Shukla named Influential Early Career Researcher in Bioengineering
Chemical and biomolecular engineering professor Diwakar Shukla has been named among the most influential bioengineering researchers globally by a leading journal in the field: Industrial and Engineering Chemistry Research, which the American Chemical Society publishes. The journal editors identify early career researchers worldwide based on the quality and impact of their research.
"This award recognizes the breadth of biomolecular engineering research from my lab that aims to identify the diverse roles of molecular machinery that can be harnessed to create better crops, pharmaceuticals, and much more," Shukla said. "Thank you to my students, collaborators, and colleagues for their support."
As a 2021 Influential Early Career Researcher in Bioengineering, Shukla's work is featured in a special issue of the journal, "Recent Advances in Machine Learning Variant Effect Prediction Tools for Protein Engineering." In this review, recent advances in variant effect prediction (VEP) are discussed as tools for protein engineering, focusing on techniques incorporating gains from the broader ML community and challenges in estimating biomolecular functional differences. Primary developments highlighted include convolutional neural networks, graph neural networks, and natural language embeddings for protein sequences.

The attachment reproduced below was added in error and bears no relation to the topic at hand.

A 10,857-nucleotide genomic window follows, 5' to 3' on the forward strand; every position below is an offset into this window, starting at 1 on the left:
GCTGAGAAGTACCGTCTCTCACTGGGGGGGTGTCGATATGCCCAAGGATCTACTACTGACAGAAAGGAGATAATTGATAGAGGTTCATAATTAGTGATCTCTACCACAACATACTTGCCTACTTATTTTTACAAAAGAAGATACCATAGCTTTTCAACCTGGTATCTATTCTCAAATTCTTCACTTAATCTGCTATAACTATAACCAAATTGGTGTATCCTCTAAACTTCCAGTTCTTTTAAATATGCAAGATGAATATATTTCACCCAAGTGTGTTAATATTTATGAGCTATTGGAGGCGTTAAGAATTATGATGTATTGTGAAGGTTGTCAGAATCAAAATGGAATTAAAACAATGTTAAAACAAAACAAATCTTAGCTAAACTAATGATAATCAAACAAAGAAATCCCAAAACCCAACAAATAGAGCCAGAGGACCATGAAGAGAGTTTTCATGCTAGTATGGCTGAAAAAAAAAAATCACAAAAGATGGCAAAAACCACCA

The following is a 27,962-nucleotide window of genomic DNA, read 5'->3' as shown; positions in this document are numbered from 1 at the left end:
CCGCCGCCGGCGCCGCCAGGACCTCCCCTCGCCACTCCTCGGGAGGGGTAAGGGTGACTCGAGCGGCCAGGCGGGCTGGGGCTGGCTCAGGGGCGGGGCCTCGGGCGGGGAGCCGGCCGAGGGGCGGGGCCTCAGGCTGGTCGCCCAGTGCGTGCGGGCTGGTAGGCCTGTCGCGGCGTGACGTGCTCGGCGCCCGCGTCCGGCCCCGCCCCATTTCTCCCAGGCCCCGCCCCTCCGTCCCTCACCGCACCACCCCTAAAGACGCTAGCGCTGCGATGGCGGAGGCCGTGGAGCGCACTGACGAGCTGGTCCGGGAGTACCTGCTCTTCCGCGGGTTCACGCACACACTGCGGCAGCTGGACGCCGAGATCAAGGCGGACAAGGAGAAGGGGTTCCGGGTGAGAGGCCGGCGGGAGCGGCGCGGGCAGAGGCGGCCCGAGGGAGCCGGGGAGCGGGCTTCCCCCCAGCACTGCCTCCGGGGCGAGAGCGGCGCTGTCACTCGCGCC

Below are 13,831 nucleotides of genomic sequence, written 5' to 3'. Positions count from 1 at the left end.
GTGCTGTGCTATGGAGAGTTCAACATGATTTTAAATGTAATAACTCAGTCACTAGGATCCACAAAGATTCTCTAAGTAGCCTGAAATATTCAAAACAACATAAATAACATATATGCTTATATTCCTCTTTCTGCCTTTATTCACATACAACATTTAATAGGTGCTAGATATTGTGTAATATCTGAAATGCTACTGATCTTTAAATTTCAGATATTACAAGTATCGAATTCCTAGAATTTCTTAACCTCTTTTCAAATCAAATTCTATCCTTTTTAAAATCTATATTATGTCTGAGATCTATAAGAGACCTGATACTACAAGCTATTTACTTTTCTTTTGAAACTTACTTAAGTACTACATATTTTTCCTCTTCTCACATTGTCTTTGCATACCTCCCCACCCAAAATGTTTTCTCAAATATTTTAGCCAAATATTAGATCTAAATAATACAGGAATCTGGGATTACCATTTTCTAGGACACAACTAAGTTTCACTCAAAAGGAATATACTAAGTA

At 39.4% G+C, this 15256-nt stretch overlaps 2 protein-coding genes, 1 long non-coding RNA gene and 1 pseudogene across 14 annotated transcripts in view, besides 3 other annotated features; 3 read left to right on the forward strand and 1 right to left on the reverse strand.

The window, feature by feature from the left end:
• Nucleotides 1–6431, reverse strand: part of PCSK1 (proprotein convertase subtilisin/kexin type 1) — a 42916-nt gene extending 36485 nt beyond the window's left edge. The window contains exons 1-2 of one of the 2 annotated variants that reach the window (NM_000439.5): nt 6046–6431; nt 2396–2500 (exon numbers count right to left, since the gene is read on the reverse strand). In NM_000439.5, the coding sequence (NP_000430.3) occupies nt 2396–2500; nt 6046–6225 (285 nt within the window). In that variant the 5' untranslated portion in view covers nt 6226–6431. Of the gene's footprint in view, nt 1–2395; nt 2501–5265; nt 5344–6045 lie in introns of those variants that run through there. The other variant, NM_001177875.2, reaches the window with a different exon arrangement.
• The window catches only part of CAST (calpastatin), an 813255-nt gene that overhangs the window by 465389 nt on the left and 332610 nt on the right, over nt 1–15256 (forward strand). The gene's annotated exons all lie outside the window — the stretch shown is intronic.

His research is at the intersection of physical chemistry and plant biology; his lab develops physics-based simulations that provide detailed information about the structure and dynamics of molecular machinery in plants. They aim to understand the sequence-structure-function relationship of plant proteins and develop computational methods for exploring this relationship for protein engineering efforts.
Shukla earned a bachelor's and a master's of technology degree from the Indian Institute of Technology (IIT) in Bombay, India. He went on to earn a master's of science and a doctorate in chemical engineering from the Massachusetts Institute of Technology. His efforts have been recognized with several recent awards, including the Journal of Physical Chemistry and PHYS Division Lectureship Award from the American Chemical Society; a Maximizing Investigator Research Award from the National Institutes of Health; and Lincoln Excellence for Assistant Professor (LEAP) Scholar and Dean's Award for Excellence in Research from the University of Illinois.